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Thu, 23 Jan 2020 09:40 GMT

The Last Decade’s Best TV

Media & Culture

Sariah Manning

Fri, 10 Jan 2020 06:05 GMT

The 2010s was a rough decade, ending with the world literally on fire. Nevertheless, throughout all the craziness we still had some great TV!

When things are a mess and the world starts to feel depressing, comforting shows that offer you a ray of hope – or at the very least a brief escape – become more vital than ever.

With that in mind, we have looked back over the past ten years of TV and taken note of the shows shaped us in the 2010s, adding some light to our lives.

The Great British Bake Off

A reality TV show may seem a little strange to be ranked as one of the top shows that changed the decade, as in general this TV genre only makes you lose hope in humanity. However, the Great British Bake Off achieves the unimaginable. You may be forgiven for thinking little of a camera following a bunch of British people baking things in a tent in a field, and yet it’s so much more. The way contestants help and support one another is genuinely heart-warming, and the tone of the production is so gentle and calming, making it one of the purest shows of the decade.

Queer Eye

News of a Queer Eye for The Straight Guy reboot was met with a lot of scepticism, and while it’s certainly not a perfect show, watching it often feels like diving into a group hug with the Fab Five themselves. Their focus on communication, emotional vulnerability and helping others is more relevant than ever.

Fleabag

For a show that opens with the main character musing over her body, Fleabag has an incredible amount of nuance and depth.

It’s one of the best-written shows of all time, and the way it explores grief and self-loathing is especially remarkable. It makes you laugh one minute and punches you in the gut the next, but overall it leaves you with a feeling of hope and catharsis. No wonder it has won so many awards.

The Good Place

The Good Place is a sitcom about being a better person. It doesn’t get much more wholesome than that, but that doesn’t mean it’s boring or cheesy. It’s a very smart show, mixing high-brow subjects and low-brow humour in beautiful ways. The characters are relatable, even in their extreme situation, making their message about kindness and goodness all the more powerful.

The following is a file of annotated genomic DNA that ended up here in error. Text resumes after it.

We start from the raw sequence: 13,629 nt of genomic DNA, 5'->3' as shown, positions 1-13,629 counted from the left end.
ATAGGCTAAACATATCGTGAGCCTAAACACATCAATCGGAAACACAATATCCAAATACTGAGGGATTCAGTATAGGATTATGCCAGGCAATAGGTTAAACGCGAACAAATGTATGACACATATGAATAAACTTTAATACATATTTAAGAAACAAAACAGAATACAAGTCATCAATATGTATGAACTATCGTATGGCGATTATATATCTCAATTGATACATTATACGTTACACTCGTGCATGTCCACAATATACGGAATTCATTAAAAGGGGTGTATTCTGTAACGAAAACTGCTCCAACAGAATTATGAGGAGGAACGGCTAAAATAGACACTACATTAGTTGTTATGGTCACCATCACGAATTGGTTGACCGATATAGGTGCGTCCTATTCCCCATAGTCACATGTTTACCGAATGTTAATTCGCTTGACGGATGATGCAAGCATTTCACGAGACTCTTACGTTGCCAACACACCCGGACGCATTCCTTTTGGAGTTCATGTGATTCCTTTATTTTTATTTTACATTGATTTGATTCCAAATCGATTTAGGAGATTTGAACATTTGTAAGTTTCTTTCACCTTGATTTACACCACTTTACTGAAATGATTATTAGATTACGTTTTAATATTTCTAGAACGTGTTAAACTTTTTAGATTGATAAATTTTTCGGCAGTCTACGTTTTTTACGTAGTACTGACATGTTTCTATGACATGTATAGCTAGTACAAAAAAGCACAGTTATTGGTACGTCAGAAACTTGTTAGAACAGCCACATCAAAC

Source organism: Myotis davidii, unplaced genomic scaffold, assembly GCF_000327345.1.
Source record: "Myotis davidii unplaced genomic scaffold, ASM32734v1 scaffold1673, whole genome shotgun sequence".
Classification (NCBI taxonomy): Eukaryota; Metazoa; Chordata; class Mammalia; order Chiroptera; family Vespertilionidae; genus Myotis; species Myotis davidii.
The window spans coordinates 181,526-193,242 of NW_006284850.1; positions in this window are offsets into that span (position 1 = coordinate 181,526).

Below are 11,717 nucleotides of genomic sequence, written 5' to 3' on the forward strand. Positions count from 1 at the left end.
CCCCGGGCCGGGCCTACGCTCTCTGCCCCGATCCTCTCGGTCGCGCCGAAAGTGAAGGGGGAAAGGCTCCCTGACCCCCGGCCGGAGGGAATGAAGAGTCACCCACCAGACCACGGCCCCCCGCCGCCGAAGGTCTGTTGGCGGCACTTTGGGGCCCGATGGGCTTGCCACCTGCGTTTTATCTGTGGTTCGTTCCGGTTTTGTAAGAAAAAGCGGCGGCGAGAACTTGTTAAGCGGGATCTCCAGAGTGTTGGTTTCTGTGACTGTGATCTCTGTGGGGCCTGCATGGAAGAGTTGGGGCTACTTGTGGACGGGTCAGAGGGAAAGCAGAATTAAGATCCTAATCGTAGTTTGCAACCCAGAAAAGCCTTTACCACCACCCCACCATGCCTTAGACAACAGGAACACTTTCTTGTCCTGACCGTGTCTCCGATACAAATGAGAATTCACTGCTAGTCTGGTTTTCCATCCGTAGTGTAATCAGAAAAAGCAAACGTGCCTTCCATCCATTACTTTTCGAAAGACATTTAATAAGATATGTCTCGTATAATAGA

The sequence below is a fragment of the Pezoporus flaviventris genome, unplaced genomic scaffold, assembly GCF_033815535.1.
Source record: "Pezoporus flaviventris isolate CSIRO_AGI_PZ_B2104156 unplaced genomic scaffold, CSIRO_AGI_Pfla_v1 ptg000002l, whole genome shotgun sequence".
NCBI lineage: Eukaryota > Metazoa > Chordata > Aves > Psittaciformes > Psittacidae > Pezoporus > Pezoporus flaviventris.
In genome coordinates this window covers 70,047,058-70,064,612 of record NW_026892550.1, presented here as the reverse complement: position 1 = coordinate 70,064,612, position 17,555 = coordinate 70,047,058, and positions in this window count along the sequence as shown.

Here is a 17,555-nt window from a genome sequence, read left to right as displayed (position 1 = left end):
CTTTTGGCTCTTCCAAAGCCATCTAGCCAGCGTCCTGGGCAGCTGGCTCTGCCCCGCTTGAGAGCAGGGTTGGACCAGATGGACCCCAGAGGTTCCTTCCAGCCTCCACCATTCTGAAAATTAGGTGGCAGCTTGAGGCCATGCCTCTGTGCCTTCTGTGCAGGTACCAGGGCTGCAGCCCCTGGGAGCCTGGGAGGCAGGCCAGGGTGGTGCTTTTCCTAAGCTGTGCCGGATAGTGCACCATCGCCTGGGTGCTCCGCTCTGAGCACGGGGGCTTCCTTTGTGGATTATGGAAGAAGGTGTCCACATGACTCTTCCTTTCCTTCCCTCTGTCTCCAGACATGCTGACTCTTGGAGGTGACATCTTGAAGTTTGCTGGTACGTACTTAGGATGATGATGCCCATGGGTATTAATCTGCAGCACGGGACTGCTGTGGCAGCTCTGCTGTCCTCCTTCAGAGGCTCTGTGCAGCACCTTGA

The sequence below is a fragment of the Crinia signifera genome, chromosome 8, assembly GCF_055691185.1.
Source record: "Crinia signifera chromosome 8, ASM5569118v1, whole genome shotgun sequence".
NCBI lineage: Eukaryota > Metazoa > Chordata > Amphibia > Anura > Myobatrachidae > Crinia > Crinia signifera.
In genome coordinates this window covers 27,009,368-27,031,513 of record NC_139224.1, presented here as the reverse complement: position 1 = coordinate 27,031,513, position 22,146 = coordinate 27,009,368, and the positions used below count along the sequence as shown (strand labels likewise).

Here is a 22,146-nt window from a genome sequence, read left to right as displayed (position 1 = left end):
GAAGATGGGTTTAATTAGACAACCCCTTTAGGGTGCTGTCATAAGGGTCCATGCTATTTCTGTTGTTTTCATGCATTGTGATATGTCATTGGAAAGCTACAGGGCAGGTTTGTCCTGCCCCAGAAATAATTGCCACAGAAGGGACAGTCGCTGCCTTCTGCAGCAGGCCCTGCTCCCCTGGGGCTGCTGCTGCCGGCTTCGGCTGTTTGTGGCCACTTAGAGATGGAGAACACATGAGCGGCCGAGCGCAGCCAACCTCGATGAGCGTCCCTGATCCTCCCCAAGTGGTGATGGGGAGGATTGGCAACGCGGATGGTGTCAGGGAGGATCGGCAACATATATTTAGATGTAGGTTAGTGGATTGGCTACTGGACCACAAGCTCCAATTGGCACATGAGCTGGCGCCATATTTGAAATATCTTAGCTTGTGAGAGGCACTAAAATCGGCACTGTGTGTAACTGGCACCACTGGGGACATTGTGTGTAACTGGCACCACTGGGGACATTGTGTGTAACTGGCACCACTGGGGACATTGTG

Schitt’s Creek

Schitt’s creek is a bit of a slow burn, but if you commit to the series, allowing the time and space it needs to unfold and come into its own, you’ll undoubtedly love it forever. It’s one of the very rare shows that is very funny without ever really punching down. As obnoxious as the Rose family seems at first, it’s hard not to love them.

Lovesick

Who knew a show originally titled Scrotal Recall and based around the premise of a twenty-something white guy getting chlamydia would actually be so darn sweet? If you haven’t given Lovesick a chance yet, you MUST. It’s a beautiful rom-com and a wonderful depiction of friendship, with a great big heart.

The End of the F***ing World

This is another show that is so much more than its premise first makes it seem. Starting with a self-declared psychopathic boy planning to murder a lost and lonely girl, it quickly morphs into a complex story of love and trauma and what it takes to survive in the world. It’s about how people can save each other and, perhaps even more importantly, how we can save ourselves.

Crazy Ex-Girlfriend

A musical comedy about a woman having a mental breakdown sounds like it shouldn’t work, and yet it does, completely.

Crazy Ex-Girlfriend is actually one of the best explorations of mental health that has graced our screens in the last 10 years. While the format is over-the-top, the characters and their internal journeys are very raw and real. It’s funny, it’s emotional, and it’s ultimately very empowering.

Derry Girls

Set in Northern Ireland in the 1990s, the contrast between the petty interests of the teen girls (and one boy) at the centre of the plot and the political chaos around them feels relevant in 2019 in a way that hits rather close to home.

But crucially, while deriving a lot of humour from the girls and their interactions, the show is never judgemental. Instead it highlights the very human instinct to just want to get on with things, and the desperation we all have to not just survive but thrive. It’s wonderful to be reminded that that is not such a bad thing.


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